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Annales Geophysicae An interactive open-access journal of the European Geosciences Union
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Volume 33, issue 12
Ann. Geophys., 33, 1495–1506, 2015
https://doi.org/10.5194/angeo-33-1495-2015
© Author(s) 2015. This work is distributed under
the Creative Commons Attribution 3.0 License.
Ann. Geophys., 33, 1495–1506, 2015
https://doi.org/10.5194/angeo-33-1495-2015
© Author(s) 2015. This work is distributed under
the Creative Commons Attribution 3.0 License.

ANGEO Communicates 15 Dec 2015

ANGEO Communicates | 15 Dec 2015

Statistical modelling of wildfire size and intensity: a step toward meteorological forecasting of summer extreme fire risk

C. Hernandez1, C. Keribin2,3, P. Drobinski1, and S. Turquety4 C. Hernandez et al.
  • 1LMD/IPSL, CNRS and École Polytechnique, Université Paris-Saclay, Palaiseau, Paris, France
  • 2Laboratoire de Mathématiques d'Orsay, Université Paris-Sud, Université Paris-Saclay, 91405 Orsay, France
  • 3Inria Saclay-Île-de-France, 91405 Orsay, France
  • 4LMD/IPSL, UPMC Univ. Paris 06, Sorbonne Universités, PSL Research University, CNRS, ENS, École Polytechnique, Université Paris-Saclay, Palaiseau, Paris, France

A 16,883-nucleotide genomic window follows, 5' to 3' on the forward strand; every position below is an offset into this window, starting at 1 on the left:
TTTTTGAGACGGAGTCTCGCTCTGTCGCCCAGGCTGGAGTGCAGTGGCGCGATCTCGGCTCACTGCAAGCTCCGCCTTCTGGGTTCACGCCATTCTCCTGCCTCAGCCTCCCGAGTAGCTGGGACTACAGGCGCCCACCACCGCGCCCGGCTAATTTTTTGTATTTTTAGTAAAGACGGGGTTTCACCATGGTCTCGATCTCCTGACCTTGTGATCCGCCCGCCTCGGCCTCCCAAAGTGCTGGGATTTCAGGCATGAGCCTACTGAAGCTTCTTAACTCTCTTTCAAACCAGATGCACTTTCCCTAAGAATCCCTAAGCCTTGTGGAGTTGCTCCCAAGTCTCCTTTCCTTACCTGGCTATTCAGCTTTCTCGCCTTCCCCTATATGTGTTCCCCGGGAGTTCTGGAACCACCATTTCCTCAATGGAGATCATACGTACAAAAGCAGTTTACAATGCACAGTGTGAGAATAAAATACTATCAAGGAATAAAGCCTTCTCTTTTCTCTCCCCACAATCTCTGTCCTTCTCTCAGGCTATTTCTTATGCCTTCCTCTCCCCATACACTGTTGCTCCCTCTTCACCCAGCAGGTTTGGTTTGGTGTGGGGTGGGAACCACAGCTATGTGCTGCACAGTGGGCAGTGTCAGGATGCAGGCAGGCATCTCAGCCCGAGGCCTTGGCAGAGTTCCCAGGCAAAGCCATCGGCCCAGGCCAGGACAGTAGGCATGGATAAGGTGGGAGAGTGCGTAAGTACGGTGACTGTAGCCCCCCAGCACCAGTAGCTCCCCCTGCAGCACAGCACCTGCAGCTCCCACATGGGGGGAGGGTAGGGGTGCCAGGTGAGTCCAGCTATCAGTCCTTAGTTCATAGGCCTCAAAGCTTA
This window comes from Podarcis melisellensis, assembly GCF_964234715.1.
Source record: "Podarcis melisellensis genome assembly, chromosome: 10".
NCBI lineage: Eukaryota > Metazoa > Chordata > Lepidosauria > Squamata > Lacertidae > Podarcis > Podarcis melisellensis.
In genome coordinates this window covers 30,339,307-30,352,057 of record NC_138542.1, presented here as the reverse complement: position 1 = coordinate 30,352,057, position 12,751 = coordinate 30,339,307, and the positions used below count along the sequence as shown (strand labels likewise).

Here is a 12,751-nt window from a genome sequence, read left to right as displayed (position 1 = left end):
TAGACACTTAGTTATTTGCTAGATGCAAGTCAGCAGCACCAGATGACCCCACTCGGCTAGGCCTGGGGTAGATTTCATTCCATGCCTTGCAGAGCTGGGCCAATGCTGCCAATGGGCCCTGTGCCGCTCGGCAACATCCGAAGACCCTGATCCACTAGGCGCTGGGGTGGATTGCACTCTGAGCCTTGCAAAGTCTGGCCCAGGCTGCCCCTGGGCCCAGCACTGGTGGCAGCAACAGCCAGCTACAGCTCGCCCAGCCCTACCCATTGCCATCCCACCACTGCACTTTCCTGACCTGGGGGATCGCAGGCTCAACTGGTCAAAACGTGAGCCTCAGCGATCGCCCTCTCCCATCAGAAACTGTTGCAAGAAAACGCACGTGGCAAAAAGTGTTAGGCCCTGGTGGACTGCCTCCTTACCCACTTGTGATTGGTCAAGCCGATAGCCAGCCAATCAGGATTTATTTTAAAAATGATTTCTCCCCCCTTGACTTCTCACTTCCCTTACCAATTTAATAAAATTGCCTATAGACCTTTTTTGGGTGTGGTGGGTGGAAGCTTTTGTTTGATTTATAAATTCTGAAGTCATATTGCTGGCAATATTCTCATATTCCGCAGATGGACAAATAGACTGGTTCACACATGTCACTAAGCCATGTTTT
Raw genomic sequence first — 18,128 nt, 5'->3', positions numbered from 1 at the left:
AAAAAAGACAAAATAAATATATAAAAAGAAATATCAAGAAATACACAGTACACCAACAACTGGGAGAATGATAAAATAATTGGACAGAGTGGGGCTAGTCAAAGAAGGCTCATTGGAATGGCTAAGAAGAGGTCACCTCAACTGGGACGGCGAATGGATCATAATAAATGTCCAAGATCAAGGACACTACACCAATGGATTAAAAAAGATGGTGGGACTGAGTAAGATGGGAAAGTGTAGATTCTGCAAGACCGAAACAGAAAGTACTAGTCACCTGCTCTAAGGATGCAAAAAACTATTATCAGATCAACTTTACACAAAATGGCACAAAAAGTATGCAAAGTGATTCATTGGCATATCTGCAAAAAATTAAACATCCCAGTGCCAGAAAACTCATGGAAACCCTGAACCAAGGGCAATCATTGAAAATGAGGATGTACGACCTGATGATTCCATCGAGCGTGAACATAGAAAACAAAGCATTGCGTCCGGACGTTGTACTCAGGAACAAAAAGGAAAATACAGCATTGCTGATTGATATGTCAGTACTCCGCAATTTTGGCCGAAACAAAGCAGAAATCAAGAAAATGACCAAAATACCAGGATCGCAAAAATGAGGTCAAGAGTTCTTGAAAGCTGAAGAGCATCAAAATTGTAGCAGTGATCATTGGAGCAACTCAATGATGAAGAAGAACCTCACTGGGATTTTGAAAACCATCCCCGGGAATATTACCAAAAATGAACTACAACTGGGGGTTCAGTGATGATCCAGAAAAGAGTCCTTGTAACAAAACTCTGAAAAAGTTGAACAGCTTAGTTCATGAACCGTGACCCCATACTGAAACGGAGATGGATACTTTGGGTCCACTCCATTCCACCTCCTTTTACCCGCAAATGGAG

Abstract. In this article we investigate the use of statistical methods for wildfire risk assessment in the Mediterranean Basin using three meteorological covariates, the 2 m temperature anomaly, the 10 m wind speed and the January–June rainfall occurrence anomaly. We focus on two remotely sensed characteristic fire variables, the burnt area (BA) and the fire radiative power (FRP), which are good proxies for fire size and intensity respectively. Using the fire data we determine an adequate parametric distribution function which fits best the logarithm of BA and FRP. We reconstruct the conditional density function of both variables with respect to the chosen meteorological covariates. These conditional density functions for the size and intensity of a single event give information on fire risk and can be used for the estimation of conditional probabilities of exceeding certain thresholds. By analysing these probabilities we find two fire risk regimes different from each other at the 90 % confidence level: a "background" summer fire risk regime and an "extreme" additional fire risk regime, which corresponds to higher probability of occurrence of larger fire size or intensity associated with specific weather conditions. Such a statistical approach may be the ground for a future fire risk alert system.

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